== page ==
A Diary of Lost Memories


A Documentary series about Tasmanian Ghost Towns, exploring forgotten communities frozen in time.


The West Coast of Tasmania, an unforgiving landscape with hidden beauty seemingly forgotten. A blanket of mist lies over the valleys, circling the mountains. If you don’t look close enough it can easily be overlooked. The dreary rain-soaked persona of the landscape dresses in grey/blue filter, contrasted by its colourful inhabitants and a once vibrant community. The Ghost Town project has reached Tasmania drawn by its many Ghost Towns in the area, uncovering a people familiarised with loss and neglect. Collecting small stories the Project finds itself travelling on a journey through time, between those townships still breathing, and those that lay still. The people, more exposed to the effects of time than any, with different wants and wishes, tell a story about identity and purpose. Rich in history, the story scrapes the surface of the West Coast, provoking the mind to learn and discover. You will find that even in the most remote places on earth, also in those left behind, there is something human.

- A diary of lost memories -





The Swedish Writer/Director for the Tasmanian Ghost Town Project, Dennis Samuelsson, has been credited for on air televised events and advertisement camera work in his home country. In Australia, his focus has been crafting his skills for his true passion, documentary. Dennis has collected numerous credits on short films and documentaries, through this he has gained the confidence and experience to run a project of his own. “A Diary of Lost Memories” is his love-child and by far the most ambitious endeavour of his yet. Dennis hopes the three-part series can work as a concept piece for franchise possibilities and wishes to expand the project further.


The Tasmanian Ghost Town Project takes place in the very remote and secluded landscapes of the Tasmanian West Coast. It’s been structured into a three-part documentary series where each episode delves into an abandoned town. We explore these through the stories of its people, lending itself to the title, “A Diary of Lost Memories”. The story naturally progressed in a poetic way, a sense of melancholy was always present and was a tangible feeling to work with. It’s about the human ability to attach memories to material things, endurance, persistence and also acceptance. Each town is an empty shell for the eye, but look close enough and it’s filled with life, this is what I wanted to bring to the screen. I hope there is a moment, a memory for everyone in the audience. Something they can relate to, and carry with them. The documentary shows something different, time, laid bare. Usually something elusive, but in these places it’s something you can touch and see. In all its simplicity, it’s a very human story.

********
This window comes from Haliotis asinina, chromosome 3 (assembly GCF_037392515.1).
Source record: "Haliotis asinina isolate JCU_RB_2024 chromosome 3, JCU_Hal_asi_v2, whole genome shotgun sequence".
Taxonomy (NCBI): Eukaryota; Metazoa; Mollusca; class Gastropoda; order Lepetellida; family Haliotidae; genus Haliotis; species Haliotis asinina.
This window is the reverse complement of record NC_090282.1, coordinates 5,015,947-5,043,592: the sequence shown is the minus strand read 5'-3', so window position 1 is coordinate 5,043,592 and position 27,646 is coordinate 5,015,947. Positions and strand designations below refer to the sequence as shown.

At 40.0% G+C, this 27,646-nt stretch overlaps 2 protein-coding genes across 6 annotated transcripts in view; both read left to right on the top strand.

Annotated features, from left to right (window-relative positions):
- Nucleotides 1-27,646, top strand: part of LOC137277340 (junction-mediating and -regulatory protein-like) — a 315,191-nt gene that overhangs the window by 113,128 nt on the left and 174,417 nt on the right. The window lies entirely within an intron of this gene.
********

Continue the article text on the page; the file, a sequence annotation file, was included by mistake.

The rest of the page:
Gabbrielle warren, has experience in writing and directing with a handful of short dramas up her sleeve. Recently moving in to the role of producer, she has taken on more projects expanding to the field of documentary with the completion of a piece for the West End Magazine’s online segment “4101 People”. The Ghost Town Project has been her biggest undertaking with the documentary only expanding in size and quality. For her it’s all about the learning experience as she has worked on it from the conception and research stage all the way through to its crowd funding campaign and now marketing and distribution. Now it’s all about testing the limits and engaging her passion for filmmaking.


This documentary for me is about preserving these people’s memories and the history they carry. The slow poetic pace of the film lulls the audience into the story, allowing them to breathe, step back and delve into a moment. The Lake Margaret Township is quite unique, it seems happy to be nested away in the dense rainforest, happy to decay at its own pace and manner. The story narrates itself, the characters bring the town alive making their memories of the place a tangible experience.